Afghan refugees could be taught about British values including "enhanced" English language training so they can "contribute fully to British life'.
The scheme would mimic countries like Italy, France and Germany, the newspaper reported, where arrivals are given extensive language lessons as well as passes for museums and galleries and classes to help them integrate more fully.
According to the Times, communities secretary Robert Jenrick said the government is looking into how it can: "comprehensively introduce people to British culture, civic and political life, increasing people’s knowledge and understanding of the country and its values, so they can contribute fully to British life".
News of the scheme comes as the government announced up to £30 million of aid to Afghanistan’s neighbouring countries to help those who have fled after it was retaken by the Taliban.
In a statement, the Foreign Office said £10 million would be made available immediately to humanitarian partners, such as the United Nations High Commissioner for Refugees (UNHCR), to enable essential supplies such as shelters to be despatched to the Afghan borders as well as setting up sanitation and hygiene facilities.
A further £20 million will be allocated to countries that experience a significant increase in refugees to support reception and registration facilities and provide essential services and supplies.
The aid was announced as Dominic Raab visited the region for talks with his counterparts on Afghanistan in a bid to secure safe passage for UK nationals and "eligible Afghans" who have fled the country, with talks also including how to prevent the country from becoming a haven for terrorists, addressing humanitarian issues and "holding the Taliban to account on human rights".
Watch: Dominic Raab criticised for laughing during emergency Afghanistan debate
The government - particularly the Foreign Office - has come under fire for its handling of the evacuation from Afghanistan.
Raab himself was criticised for being on holiday when Afghanistan's capital Kabul fell to the Taliban while it also emerged that documents with sensitive details on employees who had worked at the Embassy in the capital were left for the Taliban to find, putting their lives at risk.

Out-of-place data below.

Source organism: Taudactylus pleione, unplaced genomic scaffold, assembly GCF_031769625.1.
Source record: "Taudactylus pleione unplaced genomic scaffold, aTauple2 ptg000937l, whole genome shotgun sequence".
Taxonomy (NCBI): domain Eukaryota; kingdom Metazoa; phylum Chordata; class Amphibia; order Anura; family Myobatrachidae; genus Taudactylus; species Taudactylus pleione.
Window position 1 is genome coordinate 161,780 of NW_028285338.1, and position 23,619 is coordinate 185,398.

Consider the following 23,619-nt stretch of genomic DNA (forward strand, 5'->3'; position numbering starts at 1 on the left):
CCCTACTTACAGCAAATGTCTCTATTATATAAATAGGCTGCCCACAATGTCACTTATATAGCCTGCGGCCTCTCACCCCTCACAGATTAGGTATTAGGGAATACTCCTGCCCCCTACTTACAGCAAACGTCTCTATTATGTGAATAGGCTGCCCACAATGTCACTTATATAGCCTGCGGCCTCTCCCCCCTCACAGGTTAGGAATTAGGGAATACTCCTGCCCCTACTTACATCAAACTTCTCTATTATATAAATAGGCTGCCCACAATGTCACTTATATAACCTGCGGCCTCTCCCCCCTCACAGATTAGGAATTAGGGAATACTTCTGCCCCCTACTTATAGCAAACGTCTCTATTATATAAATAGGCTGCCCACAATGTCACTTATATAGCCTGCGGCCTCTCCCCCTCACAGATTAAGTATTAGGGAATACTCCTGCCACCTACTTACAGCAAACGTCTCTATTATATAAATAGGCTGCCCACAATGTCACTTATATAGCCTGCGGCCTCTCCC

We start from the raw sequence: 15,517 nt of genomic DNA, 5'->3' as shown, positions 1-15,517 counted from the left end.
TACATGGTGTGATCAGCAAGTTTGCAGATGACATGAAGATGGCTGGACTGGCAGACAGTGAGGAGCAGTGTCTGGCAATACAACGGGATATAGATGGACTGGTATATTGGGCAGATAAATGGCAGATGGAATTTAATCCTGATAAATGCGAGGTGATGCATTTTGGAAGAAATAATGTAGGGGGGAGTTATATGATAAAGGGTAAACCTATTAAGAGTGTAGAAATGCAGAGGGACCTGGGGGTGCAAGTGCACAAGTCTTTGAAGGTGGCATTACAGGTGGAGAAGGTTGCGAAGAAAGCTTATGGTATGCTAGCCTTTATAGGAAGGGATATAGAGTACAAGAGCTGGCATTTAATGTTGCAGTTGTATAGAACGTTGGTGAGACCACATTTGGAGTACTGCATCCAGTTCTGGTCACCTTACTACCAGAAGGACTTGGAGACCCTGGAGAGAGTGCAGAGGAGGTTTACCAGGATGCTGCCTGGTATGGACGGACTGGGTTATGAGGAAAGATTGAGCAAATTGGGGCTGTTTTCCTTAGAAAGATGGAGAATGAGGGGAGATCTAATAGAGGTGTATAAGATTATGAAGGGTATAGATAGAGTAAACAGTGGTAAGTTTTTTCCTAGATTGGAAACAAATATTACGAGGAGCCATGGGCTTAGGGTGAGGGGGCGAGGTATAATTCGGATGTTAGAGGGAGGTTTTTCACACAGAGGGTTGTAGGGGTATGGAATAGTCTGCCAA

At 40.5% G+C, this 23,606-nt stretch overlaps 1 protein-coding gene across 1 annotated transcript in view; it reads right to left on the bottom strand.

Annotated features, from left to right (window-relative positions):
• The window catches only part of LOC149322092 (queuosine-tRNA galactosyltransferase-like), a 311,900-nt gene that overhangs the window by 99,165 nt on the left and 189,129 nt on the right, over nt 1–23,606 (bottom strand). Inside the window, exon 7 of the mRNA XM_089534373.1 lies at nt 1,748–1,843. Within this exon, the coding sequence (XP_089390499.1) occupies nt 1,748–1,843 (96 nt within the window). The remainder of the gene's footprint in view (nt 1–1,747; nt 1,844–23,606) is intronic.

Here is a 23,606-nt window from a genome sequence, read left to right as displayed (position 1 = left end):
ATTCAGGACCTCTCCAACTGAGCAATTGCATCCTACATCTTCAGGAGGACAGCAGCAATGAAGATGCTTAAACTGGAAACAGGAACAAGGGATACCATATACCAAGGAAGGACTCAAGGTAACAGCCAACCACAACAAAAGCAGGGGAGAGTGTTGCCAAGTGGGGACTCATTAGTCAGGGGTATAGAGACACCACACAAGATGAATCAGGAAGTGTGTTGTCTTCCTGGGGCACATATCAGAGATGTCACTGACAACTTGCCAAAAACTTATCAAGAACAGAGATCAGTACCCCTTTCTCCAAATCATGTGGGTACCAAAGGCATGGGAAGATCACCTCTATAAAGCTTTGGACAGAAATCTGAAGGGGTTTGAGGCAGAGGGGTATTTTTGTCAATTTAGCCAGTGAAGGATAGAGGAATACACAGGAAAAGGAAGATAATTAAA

The number of people the UK has left behind in Afghanistan who were eligible for repatriation has remained controversial, with the government suggesting the figure is between 800 and 1,100, while Labour say it is aware of 5,000 cases.
On a visit to paratroopers in Essex, Boris Johnson failed to shed any light on the number, giving a lengthy comment that did not provide a number, saying: "Obviously there are some and we care for them very much, we’re thinking about them and doing everything we can to help."
Announcing its £30 million aid package, the government said 550,000 people have been displaced within Afghanistan since the start of the year and said the UNHCR estimates a worst-case scenario of more than 500,000 refugees fleeing the country to Pakistan, Tajikistan, Iran, Uzbekistan and Turkmenistan in the coming months.
In a statement on the aid, Raab said: "It is vital that we help those fleeing Afghanistan and do not allow the crisis there to undermine regional stability. That’s why these life-saving supplies are so important.
"They will provide Afghans who have left everything behind with essential kit offering shelter and basic sanitation as they seek to pick up the pieces of their lives.
"This aid demonstrates the UK’s commitment to shoulder our humanitarian responsibility and support those countries who will face the greatest demands for those displaced."
Watch: UK official meets senior members of Taliban to ensure Britons can safely leave Afghanistan